In short, anytime you have the words "rat terrier" and "Roosevelt" next to each other, a a story and an association are being made that is NOT true. I have even been told, in the past, that no one knows what Skip looked like. Not true!

P

HurricaneDeck said...

I wasn't clear - I meant that I cannot find a push to recognize him as the progenitor of the breed - either the Rat or the TRT. I can only find that he coined the term (and, as noted above, incorrect.)

You are right when you say that the term "rat terrier" has been around for ages. "Rat Terrier" is fairly recent history.

Kyra said...

Our "rat terrier" Pico flattens his usually upright ears when you talk to him and/or when he is doing something tricky - like stepping from one horse's arse to another. (Or checking out the dining room table). So I don't think one can tell from one photo of a dog whether it has upright ears or floppy ears all the time. We have had a couple of rescue Jacks with one ear that did not break over all the time but would shoot upright when they were excited or interested in something.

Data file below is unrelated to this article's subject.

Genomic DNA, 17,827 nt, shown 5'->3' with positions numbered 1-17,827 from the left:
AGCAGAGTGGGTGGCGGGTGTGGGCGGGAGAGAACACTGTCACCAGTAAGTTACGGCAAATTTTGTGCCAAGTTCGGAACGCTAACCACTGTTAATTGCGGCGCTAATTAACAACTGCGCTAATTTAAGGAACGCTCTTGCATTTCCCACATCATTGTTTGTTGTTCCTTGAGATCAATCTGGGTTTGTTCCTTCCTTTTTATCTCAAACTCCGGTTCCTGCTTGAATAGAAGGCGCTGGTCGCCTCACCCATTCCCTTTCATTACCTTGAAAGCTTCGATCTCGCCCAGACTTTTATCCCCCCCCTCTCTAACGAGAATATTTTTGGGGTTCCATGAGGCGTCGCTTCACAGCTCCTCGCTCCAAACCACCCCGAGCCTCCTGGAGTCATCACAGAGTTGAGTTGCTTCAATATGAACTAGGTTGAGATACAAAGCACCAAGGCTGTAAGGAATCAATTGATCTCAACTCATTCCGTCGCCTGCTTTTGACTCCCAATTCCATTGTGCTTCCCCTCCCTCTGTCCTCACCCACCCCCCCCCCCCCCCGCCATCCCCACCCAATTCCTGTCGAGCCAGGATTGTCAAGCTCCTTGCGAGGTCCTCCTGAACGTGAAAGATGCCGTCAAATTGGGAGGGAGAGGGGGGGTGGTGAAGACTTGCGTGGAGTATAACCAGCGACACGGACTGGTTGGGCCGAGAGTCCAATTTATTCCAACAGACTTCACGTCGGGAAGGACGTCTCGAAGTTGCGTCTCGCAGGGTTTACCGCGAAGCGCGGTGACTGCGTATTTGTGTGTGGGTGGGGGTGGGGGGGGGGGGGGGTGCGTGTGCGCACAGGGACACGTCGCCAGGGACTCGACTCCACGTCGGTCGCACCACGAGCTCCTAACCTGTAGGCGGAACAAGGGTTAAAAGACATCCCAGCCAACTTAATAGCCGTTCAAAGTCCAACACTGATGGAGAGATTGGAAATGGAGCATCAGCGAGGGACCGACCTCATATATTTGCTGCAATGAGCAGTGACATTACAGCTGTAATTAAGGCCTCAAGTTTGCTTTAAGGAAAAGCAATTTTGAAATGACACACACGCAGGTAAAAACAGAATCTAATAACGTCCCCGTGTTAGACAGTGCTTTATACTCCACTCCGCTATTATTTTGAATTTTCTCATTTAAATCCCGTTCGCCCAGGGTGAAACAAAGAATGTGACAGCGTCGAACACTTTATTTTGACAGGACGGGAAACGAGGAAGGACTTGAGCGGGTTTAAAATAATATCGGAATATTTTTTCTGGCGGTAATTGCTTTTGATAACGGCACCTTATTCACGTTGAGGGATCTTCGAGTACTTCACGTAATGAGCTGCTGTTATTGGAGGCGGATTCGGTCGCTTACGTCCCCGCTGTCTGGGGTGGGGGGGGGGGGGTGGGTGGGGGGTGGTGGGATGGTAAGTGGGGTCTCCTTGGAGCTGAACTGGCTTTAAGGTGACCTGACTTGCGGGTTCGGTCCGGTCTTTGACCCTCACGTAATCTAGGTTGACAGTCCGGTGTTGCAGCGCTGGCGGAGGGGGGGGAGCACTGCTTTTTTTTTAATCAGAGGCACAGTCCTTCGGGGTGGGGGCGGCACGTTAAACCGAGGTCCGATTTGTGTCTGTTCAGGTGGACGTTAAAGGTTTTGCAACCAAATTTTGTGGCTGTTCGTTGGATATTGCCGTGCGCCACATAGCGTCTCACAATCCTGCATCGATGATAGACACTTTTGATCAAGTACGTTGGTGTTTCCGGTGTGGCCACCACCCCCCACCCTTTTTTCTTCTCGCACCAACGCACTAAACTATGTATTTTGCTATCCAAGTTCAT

- Russell Rescue OWII

Sue said...

It is annoying, this proclivity toward making up fanciful histories for dog breeds. Rat Terriers and feists are pretty much from the same stock, though with ratties they started selecting for upright or semi-prick ears. And there's a lot of noise made about how they were developed for pit-rat gambling, as though today's rat terriers descend in a direct and 'pure' line from the dogs used for that odious past-time 200 years ago. Some ratties do enjoy going to ground, and they will certainly dispatch rats, but I think they have more of the squirrel-dog behind them than earth dog. I've got one who is always looking into the trees and will follow my gaze upward with great excitement. The other one is more nose to the ground. They're 'purebreds' with a mutty background, smart and fun, with an off switch that I appreciate, and I love 'em.

T. said...

I've posted to this subject before years back when I encountered information on the American Rat Terrier here that was inaccurate.